I am really pleased with this new recipe. It’s going to be my festive go-to recipe for whipping up a last minute sweet treat from now on. Basically, it’s a mince pie in disguise, and one that is even easier to make and store (which is really saying something, since mince pies aren’t exactly the trickiest kitchen task and don’t take up an awfully lot of room in the freezer). This mincemeat-packed pastry is the most efficient use of freezer space and can be put together in a matter of minutes. I used shop-bought puff pastry for this recipe because it’s all about convenience, but if you have time on your hands you can always make yours from scratch.

If you’re organised and already have homemade mincemeat ready to use then it will be perfect in this recipe. If not, then you can buy lovely mincemeat in the supermarkets, and we’ll perk it up with some orange zest, fresh pear and obligatory Christmas spirit anyway.

Ingredients (makes 24 pastries) 300g mincemeat 1 orange Splash of brandy 2 ripe pears 1 lemon

500g all-butter puff pastry

Mango ice-cream with raspberry ripple | The Proof of the Pudding


Happy New Year from Proof of the Pudding! Or is it bad form to wish you that when January is already nearly over? January can be a hard month, especially where I live as we know there are still a couple of months of dark mornings and evenings to get through, and if we’re to get a bad snow storm this year then it’s yet to come (EDIT: I spoke to soon, it seems this weekend is our first of the season). Sometimes you feel ready to jump into January with gusto: stocking up the cupboards, fridge and fruit bowl with healthy foods, pulling on your gym gear to work off that Christmas dinner and diving back into work at 9am on Monday morning, to-do list at the ready. But sometimes it takes a few sluggish days, or even weeks, to get back into a routine and not want to rush home every evening and immediately get your pyjamas on. However your January started, I hope it’s ending well. Let’s all look forward to February and longer days and Pancake Tuesday!

Now I’m not going to try and pretend that this is in any way a healthy recipe (see double cream and sugar), but it’s certainly refreshing and might be a welcome change from all that trifle and chocolate and Christmas pudding. This is also a satisfyingly straightforward ice-cream recipe which doesn’t require you to have an ice-cream maker (although if you do then by all means use it). The freeze-blend-freeze method ensures that the ice crystals are broken up and gives a smooth texture. Make sure you buy very ripe mangos for this recipe, for both texture and flavour. The squishier the better really. In particular, if you can find alphonso mangos these have an incredible, sweet flavour.

One year ago:
– Minestrone soup
– Courgette antipasto rolls

Ingredients 3 large ripe mangos (approximately 1kg) 300ml double cream 100g caster sugar ¼ tsp vanilla extract (optional)

50g frozen raspberries, defrosted

Beef shin and mushroom casserole | The Proof of the Pudding


Happy New Year gorgeous readers! I hope your festive break was filled to the brim with your favourite people, your favourite food and drink, and your favourite films, music, books and games. I know mine certainly was, and so much more. I can’t remember the last time I laughed so much. You know that kind of laughter that makes your stomach and throat hurt and your breathing difficult? Yeah, that.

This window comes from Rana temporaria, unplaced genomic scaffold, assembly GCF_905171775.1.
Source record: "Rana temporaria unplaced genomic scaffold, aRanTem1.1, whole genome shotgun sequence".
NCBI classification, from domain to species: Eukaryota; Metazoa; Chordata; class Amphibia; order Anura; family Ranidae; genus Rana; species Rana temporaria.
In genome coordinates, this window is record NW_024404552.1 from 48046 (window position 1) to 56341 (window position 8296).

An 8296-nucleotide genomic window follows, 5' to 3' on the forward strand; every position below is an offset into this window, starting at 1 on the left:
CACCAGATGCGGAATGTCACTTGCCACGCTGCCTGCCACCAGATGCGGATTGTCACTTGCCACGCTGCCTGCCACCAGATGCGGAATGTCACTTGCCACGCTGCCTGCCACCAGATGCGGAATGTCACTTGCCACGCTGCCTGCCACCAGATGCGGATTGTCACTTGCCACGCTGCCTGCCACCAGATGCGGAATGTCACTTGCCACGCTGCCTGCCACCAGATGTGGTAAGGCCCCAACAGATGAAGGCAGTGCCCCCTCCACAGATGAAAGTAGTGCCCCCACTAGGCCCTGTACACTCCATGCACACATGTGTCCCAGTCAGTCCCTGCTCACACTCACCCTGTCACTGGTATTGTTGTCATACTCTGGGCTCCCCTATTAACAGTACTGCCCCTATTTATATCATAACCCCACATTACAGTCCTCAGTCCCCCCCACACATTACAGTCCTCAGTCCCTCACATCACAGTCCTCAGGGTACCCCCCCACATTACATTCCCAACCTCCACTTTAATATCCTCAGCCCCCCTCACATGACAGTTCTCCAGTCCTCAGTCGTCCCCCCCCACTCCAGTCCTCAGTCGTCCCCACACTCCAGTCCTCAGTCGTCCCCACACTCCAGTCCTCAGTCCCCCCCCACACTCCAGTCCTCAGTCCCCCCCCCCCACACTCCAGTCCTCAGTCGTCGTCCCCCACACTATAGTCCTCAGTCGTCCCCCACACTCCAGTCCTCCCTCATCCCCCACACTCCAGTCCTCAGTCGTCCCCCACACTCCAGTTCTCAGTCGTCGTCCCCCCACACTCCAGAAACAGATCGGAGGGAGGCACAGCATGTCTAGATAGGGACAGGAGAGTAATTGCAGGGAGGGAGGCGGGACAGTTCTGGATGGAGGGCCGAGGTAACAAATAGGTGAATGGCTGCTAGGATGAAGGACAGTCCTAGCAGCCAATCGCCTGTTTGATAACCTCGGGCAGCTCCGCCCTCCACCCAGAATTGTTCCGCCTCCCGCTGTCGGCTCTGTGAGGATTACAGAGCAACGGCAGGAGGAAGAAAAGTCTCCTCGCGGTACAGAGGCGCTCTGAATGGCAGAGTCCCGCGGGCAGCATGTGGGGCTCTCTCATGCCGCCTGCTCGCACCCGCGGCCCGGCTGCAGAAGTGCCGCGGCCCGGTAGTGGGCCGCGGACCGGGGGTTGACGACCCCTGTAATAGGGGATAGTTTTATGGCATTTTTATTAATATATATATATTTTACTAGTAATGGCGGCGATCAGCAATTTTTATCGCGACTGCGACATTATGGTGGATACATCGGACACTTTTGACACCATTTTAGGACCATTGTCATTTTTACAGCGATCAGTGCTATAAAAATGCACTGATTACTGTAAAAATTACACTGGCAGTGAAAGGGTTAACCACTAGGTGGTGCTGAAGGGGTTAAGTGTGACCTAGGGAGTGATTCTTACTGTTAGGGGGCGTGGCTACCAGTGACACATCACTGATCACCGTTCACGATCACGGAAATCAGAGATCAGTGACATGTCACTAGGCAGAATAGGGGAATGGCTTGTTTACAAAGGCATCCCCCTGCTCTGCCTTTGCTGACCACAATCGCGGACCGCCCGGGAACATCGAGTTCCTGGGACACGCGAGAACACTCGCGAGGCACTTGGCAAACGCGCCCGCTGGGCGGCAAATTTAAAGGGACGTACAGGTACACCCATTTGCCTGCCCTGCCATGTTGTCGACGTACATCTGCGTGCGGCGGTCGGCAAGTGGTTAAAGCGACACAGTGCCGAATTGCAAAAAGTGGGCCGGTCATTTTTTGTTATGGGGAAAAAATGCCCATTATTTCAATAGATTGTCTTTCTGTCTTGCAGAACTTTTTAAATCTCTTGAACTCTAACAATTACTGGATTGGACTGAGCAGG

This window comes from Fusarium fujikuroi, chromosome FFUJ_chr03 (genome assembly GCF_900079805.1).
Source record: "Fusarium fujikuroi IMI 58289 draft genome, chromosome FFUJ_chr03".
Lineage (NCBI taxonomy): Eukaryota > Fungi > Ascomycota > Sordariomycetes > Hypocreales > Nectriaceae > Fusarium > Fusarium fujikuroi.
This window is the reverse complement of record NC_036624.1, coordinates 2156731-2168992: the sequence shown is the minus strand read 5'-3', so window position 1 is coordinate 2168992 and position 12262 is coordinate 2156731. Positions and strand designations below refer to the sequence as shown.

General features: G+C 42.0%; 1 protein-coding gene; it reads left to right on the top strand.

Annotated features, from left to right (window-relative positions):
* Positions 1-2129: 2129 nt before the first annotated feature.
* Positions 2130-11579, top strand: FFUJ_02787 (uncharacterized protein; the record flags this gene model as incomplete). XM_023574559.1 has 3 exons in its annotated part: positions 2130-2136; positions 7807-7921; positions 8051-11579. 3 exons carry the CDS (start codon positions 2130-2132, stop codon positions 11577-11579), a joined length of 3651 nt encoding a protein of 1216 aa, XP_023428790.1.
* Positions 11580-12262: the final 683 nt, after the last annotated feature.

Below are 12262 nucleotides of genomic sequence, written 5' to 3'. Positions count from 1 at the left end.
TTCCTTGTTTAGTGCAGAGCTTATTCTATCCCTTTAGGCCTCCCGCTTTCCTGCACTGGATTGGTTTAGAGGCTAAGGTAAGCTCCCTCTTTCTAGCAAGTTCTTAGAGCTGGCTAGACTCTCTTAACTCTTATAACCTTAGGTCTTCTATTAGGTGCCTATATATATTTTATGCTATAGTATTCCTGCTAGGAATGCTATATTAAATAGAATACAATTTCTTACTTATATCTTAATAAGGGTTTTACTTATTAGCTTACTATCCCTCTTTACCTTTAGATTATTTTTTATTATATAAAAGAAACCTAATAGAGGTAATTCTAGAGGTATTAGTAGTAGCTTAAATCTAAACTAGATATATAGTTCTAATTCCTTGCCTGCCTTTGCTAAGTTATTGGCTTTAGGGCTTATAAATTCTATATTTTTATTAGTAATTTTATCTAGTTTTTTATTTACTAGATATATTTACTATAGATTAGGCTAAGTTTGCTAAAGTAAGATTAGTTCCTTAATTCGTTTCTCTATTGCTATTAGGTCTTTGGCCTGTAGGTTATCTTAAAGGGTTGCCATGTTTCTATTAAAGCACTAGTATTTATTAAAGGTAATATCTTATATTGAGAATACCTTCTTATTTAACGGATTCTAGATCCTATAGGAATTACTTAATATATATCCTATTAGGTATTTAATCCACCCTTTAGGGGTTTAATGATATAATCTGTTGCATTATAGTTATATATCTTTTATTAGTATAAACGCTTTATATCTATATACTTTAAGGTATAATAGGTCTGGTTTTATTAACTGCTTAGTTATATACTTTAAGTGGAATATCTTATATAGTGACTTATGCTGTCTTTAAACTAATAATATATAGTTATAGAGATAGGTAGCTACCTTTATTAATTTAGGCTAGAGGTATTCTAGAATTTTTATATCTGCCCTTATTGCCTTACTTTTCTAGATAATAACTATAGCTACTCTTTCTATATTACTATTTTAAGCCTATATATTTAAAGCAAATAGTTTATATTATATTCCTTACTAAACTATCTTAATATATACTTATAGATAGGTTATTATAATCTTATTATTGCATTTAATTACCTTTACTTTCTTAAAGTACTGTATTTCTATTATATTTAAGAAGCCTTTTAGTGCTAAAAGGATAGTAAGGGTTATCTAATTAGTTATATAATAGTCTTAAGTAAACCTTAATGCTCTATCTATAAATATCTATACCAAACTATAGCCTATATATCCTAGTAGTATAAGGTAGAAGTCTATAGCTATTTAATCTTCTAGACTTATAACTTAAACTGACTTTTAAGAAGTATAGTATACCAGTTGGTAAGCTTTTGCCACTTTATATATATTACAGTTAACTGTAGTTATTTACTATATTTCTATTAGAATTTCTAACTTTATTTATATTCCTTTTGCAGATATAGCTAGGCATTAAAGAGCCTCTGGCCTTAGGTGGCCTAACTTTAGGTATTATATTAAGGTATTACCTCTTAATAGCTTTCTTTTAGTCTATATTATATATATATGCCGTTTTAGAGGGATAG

And so now it is January. The fruit bowl has been piled high, the vegetable drawer in the fridge is stuffed full and gym memberships have been renewed with gusto. I have just discovered Yoga with Adriene’s 30 Days of Yoga and what a revelation it is. I had forgotten how amazing just a short yoga practice every day is, plus there is the bonus that Adriene is an absolute babe. Serious babe crush going on.

But on the other hand, we are still in the depths of winter. The days may be getting gradually longer, but it really doesn’t feel like it right now. So let’s all agree that we still need some comfort food every now and then, yeah? We can stick to stir-fry and steamed vegetables and baked fish during the week, but on a Sunday night let’s snuggle up together on the sofa, wearing our comfiest pyjamas, with steaming bowls of stew and glasses of red wine. Cheers to that.

Ingredients (serves 2-3) 1 generous tbsp dried ceps (aka porcini mushrooms) 2 small onions, finely chopped 1 large clove of garlic, finely chopped 2-3 small carrots, cut into chunky wedges 2 medium parsnips (or in my case, one daddy, one mummy and one baby parsnip), cut into chunky wedges 350g beef shin 180g mushrooms, either cup or button Large glass of red wine 2 bay leaves 1 tbsp redcurrant jelly Olive oil

Salt and pepper

Spiced pumpkin muffins with cream cheese frosting | The Proof of the Pudding


GUYS GUYS GUYS. IT’S ONE WEEK TIL CHRISTMAS. One week until we can stuff our faces with turkey and bacon and mince pies (though it would be totally legitimate to have started this already…), rip open beautifully wrapped presents, throw back ill-advised quantities of champagne and sherry and then cry at the last ever episode of Downton. *Sob* (WARNING: to those who know me personally, I won’t be watching this until Boxing Day so approach me with spoilers on pain of horrific death). Below, in the “One year ago” section, are some appropriately festive recipes, but for now let’s celebrate a wonderful product of the season: the pumpkin. Pumpkins are for life, not just Halloween, so make the most of their time in the shops and do some alternative Christmas baking. I’ve posted a few pumpkin recipes in the past (spiced pumpkin soup with toasted pumpkin seeds, pumpkin pie with maple cream), so there are plenty to chose from if you really get into the pumpkin-y swing of things. The recipe for these delicately spiced and deliciously moist muffins is based onthis recipe from BBC Good Food, with just a few tweaks to quantities, spices and method. It’s very similar to a carrot cake batter, and in fact if you’re really averse to the pumpkin idea then you could do a substitution, though I encourage you to give this recipe a try as is.